21 January 2019

Liberia: 17,500 Farmers to Benefit U.S.$25m World Bank Project

Photo: Liberian Observer
According to the World Bank, 30% women farmers are beneficiaries of the STAR-P project.

According to the World Bank, 30% women farmers are beneficiaries of the STAR-P project.

In continuation to further increase the productivity of smallholder farmers for commercial purpose, the World Bank Board of Executive Directors, on Tuesday, January 15, 2019, approved an International Development Association (IDA) credit of $25 million for the Smallholder Agriculture Transformation and Agribusiness Revitalization Project (STAR-P) of Liberia.

The 5-year project is expected to increase agricultural productivity and commercialize 17,500 smallholder farmers for selected value chains (rice, oil palm and horticulture) in Bomi, Grand Cape Mount, Lofa, Nimba and Margibi counties.

According to the World Bank release, 30 percent of the targeted beneficiaries of the STAR-P are women farmers. However, the beneficiaries of project services must be active resident smallholder farmers in the project locality, who are already engaged in producing one of the targeted value chains and must be a member of a farmer-based organization (or willing to become a member).

These farmers will, accordingly, benefit from increased income accruing from productivity increases and improved access to markets for the sale of their products," the release added.

The STAR-P is aligned with the World Bank Group's (WBG) twin goals of ending extreme poverty and boosting shared prosperity, and the emerging priorities of Liberia's new administration as reflected in the government's five-year Pro-poor Agenda for Prosperity and Development (PAPD).

The project focuses on the economic empowerment of rural poor farmers, and will directly contribute towards increasing shared prosperity and helping Liberia tackle its worsening challenge of poverty.

"Supporting agriculture with focus on enhanced private sector investment, and key value chains will ensure economic diversification, Pro-poor growth and boost food security," said Larisa Leshchenko, World Bank-Liberia Country Manager.

Leshchenko said emphasis will be placed on addressing critical market failures limiting the development of the rice, oil palm and horticulture value chains.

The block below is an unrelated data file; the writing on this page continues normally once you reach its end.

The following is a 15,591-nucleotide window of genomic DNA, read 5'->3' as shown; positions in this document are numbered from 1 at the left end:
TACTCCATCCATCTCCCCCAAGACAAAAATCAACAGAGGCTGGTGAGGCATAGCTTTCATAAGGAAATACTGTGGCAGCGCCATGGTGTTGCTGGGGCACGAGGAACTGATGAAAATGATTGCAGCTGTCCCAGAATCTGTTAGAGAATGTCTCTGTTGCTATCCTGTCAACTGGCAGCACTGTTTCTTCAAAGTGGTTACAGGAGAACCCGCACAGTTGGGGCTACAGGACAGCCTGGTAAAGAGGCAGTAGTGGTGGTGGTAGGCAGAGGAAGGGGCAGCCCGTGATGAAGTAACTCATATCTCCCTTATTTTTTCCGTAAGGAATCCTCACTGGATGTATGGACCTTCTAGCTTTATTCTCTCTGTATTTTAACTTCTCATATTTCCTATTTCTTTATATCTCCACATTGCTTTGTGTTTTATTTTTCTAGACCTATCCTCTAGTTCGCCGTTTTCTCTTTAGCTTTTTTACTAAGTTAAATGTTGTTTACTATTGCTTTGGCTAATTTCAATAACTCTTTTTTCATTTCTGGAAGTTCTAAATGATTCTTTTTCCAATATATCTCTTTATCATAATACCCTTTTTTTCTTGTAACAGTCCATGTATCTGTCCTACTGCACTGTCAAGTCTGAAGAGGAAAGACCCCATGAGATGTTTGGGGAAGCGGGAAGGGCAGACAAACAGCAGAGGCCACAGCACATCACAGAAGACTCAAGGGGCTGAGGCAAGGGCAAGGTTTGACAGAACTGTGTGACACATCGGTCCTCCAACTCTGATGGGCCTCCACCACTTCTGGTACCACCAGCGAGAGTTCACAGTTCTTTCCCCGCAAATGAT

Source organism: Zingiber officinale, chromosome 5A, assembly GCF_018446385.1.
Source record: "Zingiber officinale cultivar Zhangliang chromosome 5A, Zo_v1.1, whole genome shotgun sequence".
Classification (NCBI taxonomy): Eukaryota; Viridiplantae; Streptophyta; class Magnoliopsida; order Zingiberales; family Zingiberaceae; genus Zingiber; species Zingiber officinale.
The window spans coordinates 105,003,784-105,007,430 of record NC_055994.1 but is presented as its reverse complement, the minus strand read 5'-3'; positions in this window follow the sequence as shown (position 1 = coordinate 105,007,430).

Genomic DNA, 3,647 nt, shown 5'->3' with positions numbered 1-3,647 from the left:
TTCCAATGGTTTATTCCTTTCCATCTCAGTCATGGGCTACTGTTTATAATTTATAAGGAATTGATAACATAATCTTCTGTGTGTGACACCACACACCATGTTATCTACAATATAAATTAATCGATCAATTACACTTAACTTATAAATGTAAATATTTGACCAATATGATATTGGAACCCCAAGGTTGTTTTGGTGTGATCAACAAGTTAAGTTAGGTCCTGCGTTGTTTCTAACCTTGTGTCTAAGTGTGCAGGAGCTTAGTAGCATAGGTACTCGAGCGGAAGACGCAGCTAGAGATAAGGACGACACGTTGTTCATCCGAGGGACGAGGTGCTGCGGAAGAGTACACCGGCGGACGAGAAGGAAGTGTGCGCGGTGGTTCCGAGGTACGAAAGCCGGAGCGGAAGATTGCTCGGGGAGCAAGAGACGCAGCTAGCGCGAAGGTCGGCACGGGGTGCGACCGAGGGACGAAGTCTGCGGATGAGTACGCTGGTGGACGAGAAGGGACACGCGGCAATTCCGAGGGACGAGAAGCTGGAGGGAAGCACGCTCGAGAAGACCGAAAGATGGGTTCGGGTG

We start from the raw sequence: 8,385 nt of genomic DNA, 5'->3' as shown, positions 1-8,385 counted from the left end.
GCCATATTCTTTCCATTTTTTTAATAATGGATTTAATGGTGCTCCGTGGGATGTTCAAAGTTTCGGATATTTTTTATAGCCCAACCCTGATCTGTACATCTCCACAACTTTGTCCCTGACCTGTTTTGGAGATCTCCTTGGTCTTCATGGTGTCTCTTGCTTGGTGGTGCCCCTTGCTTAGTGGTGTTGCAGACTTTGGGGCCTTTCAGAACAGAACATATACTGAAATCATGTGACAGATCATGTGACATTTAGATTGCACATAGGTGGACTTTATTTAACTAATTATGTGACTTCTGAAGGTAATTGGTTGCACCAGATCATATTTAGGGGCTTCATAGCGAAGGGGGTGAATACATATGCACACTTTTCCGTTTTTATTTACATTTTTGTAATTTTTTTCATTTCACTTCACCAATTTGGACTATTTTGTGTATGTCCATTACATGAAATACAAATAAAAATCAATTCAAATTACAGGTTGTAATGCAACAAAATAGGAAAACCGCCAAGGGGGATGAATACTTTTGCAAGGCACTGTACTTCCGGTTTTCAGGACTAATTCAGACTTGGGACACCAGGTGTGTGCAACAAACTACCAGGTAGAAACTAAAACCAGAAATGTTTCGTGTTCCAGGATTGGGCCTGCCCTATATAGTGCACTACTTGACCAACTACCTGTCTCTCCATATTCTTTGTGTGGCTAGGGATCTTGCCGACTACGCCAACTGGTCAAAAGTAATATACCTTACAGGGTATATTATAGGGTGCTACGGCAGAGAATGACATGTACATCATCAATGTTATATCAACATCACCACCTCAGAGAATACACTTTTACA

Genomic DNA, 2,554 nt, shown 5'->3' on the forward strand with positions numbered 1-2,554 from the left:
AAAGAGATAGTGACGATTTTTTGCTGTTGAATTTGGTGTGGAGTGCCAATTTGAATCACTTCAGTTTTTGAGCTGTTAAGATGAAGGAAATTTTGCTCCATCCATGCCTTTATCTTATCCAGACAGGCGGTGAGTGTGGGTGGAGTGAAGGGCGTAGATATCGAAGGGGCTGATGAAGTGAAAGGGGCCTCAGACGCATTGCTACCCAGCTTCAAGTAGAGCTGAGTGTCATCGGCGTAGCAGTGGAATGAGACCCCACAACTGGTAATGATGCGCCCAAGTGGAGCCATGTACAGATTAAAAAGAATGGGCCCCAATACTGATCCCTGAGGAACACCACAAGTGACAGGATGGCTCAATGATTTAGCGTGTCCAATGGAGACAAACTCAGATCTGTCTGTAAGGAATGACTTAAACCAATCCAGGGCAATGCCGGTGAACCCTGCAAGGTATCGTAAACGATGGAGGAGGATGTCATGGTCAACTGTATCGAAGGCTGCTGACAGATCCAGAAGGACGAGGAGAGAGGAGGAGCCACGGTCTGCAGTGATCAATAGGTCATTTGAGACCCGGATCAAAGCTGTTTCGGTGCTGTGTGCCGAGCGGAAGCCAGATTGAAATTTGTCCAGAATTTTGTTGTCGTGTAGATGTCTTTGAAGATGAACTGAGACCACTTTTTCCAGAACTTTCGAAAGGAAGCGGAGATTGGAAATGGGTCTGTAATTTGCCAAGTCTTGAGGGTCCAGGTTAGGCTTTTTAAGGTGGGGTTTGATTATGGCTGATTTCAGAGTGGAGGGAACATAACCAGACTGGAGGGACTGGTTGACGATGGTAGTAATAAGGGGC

The project, she said, would be seeking to increase agricultural productivity and promoting smallholder commercialization by facilitating private sector investment in selected value chains. It will also strengthen productive links between smallholder farmers and selected agribusiness firms through a business climate lens. Adaptation approaches and mitigation measures will be applied for rice and oil palm production to enhance the climate resiliency of production and to minimize climate risks.

"The STAR-P is a transformative project that intends to commercialize the operation of smallholder farmers, while attracting private sector investment into agriculture. This is an opportunity for Liberians in the Diaspora to make meaningful profitable investment in agriculture," said Co-Task Team Leaders, Abimbola Adubi and Adesimi Freeman.

The project, the release said was designed based on extensive consultations with the clients, private sector, the International Finance Corporation of the WBG and development partners to leverage resources from both the public and private sectors. It will seek to support institutional capacity-building and strengthening the enabling environment for farmers, state and non state actors; enhance productivity and competitiveness; and boost project management, monitoring and evaluation, citizens engagement, and contingency emergency response.

Given the multi-faceted interventions required for a competitive commercial agriculture sector in Liberia, the targeted coordination and collaboration of STAR-P's activities with other development initiatives and the expected co-financing of US$23 million by the International Fund for Agricultural Development (IFAD) will augur well for the project's impact.

The World Bank's International Development Association (IDA), established in 1960, helps the world's poorest countries by providing grants and low to zero-interest loans for projects and programs that boost economic growth, reduce poverty, and improve poor people's lives. It is is one of the largest sources of assistance for the world's 77 poorest countries, 39 of which are in Africa.

Resources from IDA bring positive change to the 1.3 billion people who live in IDA countries. Since 1960, IDA has supported development work in 112 countries. Annual commitments have averaged about US$19 billion over the last three years, with about 50 percent coming to Africa.

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